I tried to take comfort in the fact that I could always transfer there later, but by then all of my friends were settling into their dorms, making new friends, and there I was still living at home. I grew really bitter; my classes were so ridiculously easy, easier than at my HIGH school, I felt like it was some kind of cruel joke that the universe was playing on me. To make matters worse, I couldn’t seem to fit in with my new surroundings. I tried to talk to people and make friends, but being a commuter school, I got the impression that most people’s friends from high school already went there or to a community college nearby, and they weren’t too interested in making new friends. Compiled with the fact that I only got to see Mike on the weekends, I grew really depressed. I felt like a complete failure; not only was I not smart enough to make it into a UC school, but I was somehow comepletely un-friend worthy.

Mike came back home that summer and decided not to go back to APU in the fall, but to go to a nearby culinary arts school instead. I was more than ecstatic, and it really helped lift me out of my depression. Mike and I were together again, and I didn’t feel as lonely as I did before. I knew I was placing all of my eggs in one basket again by relying on Mike so much, but I didn’t care. That fall I returned to CSUF a happier person and even made a couple friends in classes, although not the kind that I ever hung out with outside of class (unless it was cancelled). I still didn’t feel like I fit in there, but I accepted the fact that I probably never would fit in there, and I was okay with it. I began to think about going to UCI again, and figured out it would probably take me 2 more semesters to get the credits I needed.

Now it’s crunch time. I have to start making appointments with people to transfer, I need to start the process to getting in to UCI, and I have to admit I’m scared. I’m really apprehensive about getting my hopes up again only for them to be shattered, again. I don’t have any delusions about suddenly finding my niche at UCI; I know that by this time most people already have their friends and aren’t really interested in making new ones, and I’m semi-okay with that. I’m still hoping to maybe find housing, maybe that will get me more “in-touch” with campus culture, but being that I will be a transfer, a junior, and coming in the winter quarter, I doubt I will be able to find anything. That doesn’t mean I won’t try.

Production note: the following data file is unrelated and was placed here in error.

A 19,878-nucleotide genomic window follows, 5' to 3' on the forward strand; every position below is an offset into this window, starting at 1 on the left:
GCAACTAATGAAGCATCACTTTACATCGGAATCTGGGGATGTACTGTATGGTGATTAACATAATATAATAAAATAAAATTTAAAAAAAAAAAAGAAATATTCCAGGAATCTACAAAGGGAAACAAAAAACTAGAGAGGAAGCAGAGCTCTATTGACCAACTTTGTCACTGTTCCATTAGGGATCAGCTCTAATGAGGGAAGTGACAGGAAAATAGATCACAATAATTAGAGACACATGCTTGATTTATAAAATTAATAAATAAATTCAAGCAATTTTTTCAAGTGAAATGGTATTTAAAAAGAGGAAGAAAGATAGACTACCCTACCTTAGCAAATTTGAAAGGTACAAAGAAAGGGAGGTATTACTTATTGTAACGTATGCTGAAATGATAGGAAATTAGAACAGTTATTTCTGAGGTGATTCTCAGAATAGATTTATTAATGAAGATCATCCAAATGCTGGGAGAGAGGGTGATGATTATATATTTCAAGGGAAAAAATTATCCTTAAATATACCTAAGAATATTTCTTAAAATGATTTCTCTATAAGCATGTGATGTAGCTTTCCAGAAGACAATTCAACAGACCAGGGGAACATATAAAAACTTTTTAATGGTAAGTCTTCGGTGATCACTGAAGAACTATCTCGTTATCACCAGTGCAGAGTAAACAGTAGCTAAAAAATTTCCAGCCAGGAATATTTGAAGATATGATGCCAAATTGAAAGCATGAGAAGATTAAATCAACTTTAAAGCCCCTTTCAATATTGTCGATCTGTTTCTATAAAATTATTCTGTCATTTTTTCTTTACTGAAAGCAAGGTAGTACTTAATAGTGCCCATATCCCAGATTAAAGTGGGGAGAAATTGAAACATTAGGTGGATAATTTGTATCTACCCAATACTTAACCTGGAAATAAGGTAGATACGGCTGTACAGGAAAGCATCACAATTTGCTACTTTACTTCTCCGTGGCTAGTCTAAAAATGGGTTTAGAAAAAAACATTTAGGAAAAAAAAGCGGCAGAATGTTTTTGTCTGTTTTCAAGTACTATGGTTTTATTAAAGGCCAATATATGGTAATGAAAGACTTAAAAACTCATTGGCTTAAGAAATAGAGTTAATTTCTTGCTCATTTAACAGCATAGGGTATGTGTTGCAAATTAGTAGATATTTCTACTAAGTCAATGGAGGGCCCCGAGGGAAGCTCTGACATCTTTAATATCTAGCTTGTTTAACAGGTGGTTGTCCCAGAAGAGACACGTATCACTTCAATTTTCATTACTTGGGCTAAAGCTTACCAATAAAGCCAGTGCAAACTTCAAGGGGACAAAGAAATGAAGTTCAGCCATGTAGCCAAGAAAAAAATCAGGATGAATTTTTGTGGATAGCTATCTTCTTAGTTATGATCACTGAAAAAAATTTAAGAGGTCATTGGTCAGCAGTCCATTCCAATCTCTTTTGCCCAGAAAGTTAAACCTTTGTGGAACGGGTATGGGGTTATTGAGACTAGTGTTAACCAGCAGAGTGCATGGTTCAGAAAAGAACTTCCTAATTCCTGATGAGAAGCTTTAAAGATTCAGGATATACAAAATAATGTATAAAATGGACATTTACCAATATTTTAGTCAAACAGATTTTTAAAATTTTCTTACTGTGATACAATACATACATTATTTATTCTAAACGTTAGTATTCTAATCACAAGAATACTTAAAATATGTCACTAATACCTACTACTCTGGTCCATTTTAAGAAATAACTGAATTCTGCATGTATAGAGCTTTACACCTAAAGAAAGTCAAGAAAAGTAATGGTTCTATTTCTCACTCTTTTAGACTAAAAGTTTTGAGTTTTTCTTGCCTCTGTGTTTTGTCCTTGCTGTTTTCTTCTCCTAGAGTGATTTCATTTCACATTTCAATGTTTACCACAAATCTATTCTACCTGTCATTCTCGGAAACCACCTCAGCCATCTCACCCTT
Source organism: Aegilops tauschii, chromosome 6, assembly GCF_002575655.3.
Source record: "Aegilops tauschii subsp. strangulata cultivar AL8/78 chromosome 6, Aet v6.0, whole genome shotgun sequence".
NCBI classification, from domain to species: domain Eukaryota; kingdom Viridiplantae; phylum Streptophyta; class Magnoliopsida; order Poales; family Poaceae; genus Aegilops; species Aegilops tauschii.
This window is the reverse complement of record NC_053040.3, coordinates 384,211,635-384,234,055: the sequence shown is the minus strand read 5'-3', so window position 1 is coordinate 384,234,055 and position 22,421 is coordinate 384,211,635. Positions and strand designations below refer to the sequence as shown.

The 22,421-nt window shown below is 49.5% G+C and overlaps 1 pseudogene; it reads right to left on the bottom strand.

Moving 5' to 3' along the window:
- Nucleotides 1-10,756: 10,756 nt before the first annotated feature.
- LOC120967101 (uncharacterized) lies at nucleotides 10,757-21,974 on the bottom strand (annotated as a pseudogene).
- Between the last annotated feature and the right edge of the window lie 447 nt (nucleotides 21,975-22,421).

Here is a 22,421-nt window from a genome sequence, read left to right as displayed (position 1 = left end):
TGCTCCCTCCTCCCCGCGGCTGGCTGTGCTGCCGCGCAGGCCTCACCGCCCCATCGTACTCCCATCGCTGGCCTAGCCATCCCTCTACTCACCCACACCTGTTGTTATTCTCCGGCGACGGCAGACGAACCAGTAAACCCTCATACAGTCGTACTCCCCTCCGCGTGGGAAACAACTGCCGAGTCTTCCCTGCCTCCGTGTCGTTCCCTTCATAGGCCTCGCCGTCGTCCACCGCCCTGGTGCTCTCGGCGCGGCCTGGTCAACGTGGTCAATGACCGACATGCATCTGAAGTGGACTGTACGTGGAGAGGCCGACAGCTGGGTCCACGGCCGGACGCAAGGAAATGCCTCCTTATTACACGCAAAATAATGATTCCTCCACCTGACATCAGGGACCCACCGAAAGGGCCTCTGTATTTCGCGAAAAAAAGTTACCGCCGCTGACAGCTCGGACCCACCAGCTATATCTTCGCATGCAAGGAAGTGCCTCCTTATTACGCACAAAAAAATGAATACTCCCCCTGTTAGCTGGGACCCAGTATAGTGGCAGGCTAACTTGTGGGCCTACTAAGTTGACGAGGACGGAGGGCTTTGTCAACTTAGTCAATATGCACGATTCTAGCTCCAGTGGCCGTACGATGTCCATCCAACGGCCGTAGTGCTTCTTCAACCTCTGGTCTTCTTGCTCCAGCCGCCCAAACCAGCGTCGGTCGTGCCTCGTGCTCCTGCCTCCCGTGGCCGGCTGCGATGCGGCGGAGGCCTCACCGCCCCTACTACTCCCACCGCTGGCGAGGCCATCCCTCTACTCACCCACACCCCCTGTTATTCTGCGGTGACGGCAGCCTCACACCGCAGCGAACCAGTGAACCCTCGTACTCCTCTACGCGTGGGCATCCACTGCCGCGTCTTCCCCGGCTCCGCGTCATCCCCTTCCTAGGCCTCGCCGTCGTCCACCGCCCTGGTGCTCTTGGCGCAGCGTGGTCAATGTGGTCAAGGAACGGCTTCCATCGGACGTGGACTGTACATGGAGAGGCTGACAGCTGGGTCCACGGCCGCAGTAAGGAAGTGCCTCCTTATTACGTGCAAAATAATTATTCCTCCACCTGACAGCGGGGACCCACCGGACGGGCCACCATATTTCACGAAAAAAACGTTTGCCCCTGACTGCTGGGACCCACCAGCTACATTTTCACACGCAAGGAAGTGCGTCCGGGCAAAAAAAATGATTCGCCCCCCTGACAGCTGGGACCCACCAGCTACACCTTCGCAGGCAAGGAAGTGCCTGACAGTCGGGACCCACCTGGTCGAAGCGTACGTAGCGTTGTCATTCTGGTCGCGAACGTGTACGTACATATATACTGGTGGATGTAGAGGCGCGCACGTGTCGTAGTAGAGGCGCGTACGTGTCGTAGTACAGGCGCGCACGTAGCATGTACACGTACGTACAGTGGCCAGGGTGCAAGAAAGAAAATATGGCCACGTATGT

I’m also trying to figure out why it is I want to go there so bad. Do I really expect it to be that different from CSUF? What am I looking for? Why did I want to go there in the first place? Was it merely convenient for me? Why do I want to go there now? What do I want to do if I get there?

I don’t know the answers to any of these questions. I don’t know what I want out of college, what I’m going to do with this degree I’m going to earn, I don’t even know if I like my major!

I’m pretty much a mess right now, and really need to pray about this and figure out where I want to go and do. I don’t like this lost, unsure feeling. I want to put an end to this UCI saga once and for all, and know that maybe God just didn’t have the typical college experience of dorms, partying, hangovers, academic probation, etc in His plan for me. As hard as that is to swallow (especially since it was my dream all throughout HS), I’m trying to remember that He knows what’s best for me.

It’s just hard.

8 thoughts on “The UCI saga

  1. Aww, Ewin. 🙁 I feel so bad for you. I remember being really surprised that you didn’t get into UCI. Granted that UCLA was out of reach, UCI didn’t seem as difficult. I was like “hey, I got into LMU, and I had sucktacular test scores,” hehe. I remember that. It was a sad day. 🙁